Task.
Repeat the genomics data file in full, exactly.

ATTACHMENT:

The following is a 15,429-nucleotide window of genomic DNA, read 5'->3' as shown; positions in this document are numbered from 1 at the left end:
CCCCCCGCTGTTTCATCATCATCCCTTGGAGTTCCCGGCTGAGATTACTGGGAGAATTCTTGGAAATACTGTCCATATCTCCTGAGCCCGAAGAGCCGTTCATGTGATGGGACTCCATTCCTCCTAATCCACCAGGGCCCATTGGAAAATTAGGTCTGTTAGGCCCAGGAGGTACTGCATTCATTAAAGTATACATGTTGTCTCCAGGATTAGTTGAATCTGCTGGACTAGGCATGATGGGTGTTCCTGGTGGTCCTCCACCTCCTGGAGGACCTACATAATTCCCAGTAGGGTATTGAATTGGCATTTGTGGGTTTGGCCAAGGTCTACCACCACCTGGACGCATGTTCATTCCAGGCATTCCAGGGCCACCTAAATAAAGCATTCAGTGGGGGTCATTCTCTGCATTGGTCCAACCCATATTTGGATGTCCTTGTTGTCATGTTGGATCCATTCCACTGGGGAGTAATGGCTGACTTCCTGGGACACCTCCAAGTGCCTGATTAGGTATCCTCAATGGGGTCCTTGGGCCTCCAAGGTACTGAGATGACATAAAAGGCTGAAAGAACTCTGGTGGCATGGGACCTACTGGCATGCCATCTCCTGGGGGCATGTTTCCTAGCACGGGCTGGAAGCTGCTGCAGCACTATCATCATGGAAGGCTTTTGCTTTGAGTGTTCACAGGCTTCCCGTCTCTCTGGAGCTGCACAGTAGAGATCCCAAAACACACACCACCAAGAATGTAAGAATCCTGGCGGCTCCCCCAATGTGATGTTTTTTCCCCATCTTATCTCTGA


The following is a 15,429-nucleotide window of genomic DNA, read 5'->3' as shown; positions in this document are numbered from 1 at the left end:
CCCCCCGCTGTTTCATCATCATCCCTTGGAGTTCCCGGCTGAGATTACTGGGAGAATTCTTGGAAATACTGTCCATATCTCCTGAGCCCGAAGAGCCGTTCATGTGATGGGACTCCATTCCTCCTAATCCACCAGGGCCCATTGGAAAATTAGGTCTGTTAGGCCCAGGAGGTACTGCATTCATTAAAGTATACATGTTGTCTCCAGGATTAGTTGAATCTGCTGGACTAGGCATGATGGGTGTTCCTGGTGGTCCTCCACCTCCTGGAGGACCTACATAATTCCCAGTAGGGTATTGAATTGGCATTTGTGGGTTTGGCCAAGGTCTACCACCACCTGGACGCATGTTCATTCCAGGCATTCCAGGGCCACCTAAATAAAGCATTCAGTGGGGGTCATTCTCTGCATTGGTCCAACCCATATTTGGATGTCCTTGTTGTCATGTTGGATCCATTCCACTGGGGAGTAATGGCTGACTTCCTGGGACACCTCCAAGTGCCTGATTAGGTATCCTCAATGGGGTCCTTGGGCCTCCAAGGTACTGAGATGACATAAAAGGCTGAAAGAACTCTGGTGGCATGGGACCTACTGGCATGCCATCTCCTGGGGGCATGTTTCCTAGCACGGGCTGGAAGCTGCTGCAGCACTATCATCATGGAAGGCTTTTGCTTTGAGTGTTCACAGGCTTCCCGTCTCTCTGGAGCTGCACAGTAGAGATCCCAAAACACACACCACCAAGAATGTAAGAATCCTGGCGGCTCCCCCAATGTGATGTTTTTTCCCCATCTTATCTCTGA